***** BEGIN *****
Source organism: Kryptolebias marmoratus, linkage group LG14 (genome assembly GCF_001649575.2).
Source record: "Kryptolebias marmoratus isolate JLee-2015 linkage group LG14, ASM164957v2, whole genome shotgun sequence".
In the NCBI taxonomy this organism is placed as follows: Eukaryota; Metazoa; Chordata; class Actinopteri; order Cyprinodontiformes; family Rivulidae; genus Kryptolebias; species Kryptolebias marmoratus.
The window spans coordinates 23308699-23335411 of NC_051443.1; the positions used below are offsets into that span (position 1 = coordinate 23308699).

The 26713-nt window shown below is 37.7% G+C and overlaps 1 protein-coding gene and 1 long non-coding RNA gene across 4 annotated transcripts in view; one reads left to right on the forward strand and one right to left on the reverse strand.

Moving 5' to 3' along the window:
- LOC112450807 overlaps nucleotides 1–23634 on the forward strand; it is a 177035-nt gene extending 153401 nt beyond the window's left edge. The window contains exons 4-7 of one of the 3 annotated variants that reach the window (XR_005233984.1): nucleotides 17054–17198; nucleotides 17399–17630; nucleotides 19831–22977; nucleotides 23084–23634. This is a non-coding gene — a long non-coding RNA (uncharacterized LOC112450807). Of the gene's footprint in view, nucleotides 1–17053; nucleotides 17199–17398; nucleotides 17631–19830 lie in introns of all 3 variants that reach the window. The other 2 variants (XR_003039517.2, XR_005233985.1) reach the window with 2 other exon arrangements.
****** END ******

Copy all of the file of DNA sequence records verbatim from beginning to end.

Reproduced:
Source organism: Kryptolebias marmoratus, linkage group LG14 (genome assembly GCF_001649575.2).
Source record: "Kryptolebias marmoratus isolate JLee-2015 linkage group LG14, ASM164957v2, whole genome shotgun sequence".
In the NCBI taxonomy this organism is placed as follows: Eukaryota; Metazoa; Chordata; class Actinopteri; order Cyprinodontiformes; family Rivulidae; genus Kryptolebias; species Kryptolebias marmoratus.
The window spans coordinates 23308699-23335411 of NC_051443.1; the positions used below are offsets into that span (position 1 = coordinate 23308699).

The 26713-nt window shown below is 37.7% G+C and overlaps 1 protein-coding gene and 1 long non-coding RNA gene across 4 annotated transcripts in view; one reads left to right on the forward strand and one right to left on the reverse strand.

Moving 5' to 3' along the window:
- LOC112450807 overlaps nucleotides 1–23634 on the forward strand; it is a 177035-nt gene extending 153401 nt beyond the window's left edge. The window contains exons 4-7 of one of the 3 annotated variants that reach the window (XR_005233984.1): nucleotides 17054–17198; nucleotides 17399–17630; nucleotides 19831–22977; nucleotides 23084–23634. This is a non-coding gene — a long non-coding RNA (uncharacterized LOC112450807). Of the gene's footprint in view, nucleotides 1–17053; nucleotides 17199–17398; nucleotides 17631–19830 lie in introns of all 3 variants that reach the window. The other 2 variants (XR_003039517.2, XR_005233985.1) reach the window with 2 other exon arrangements.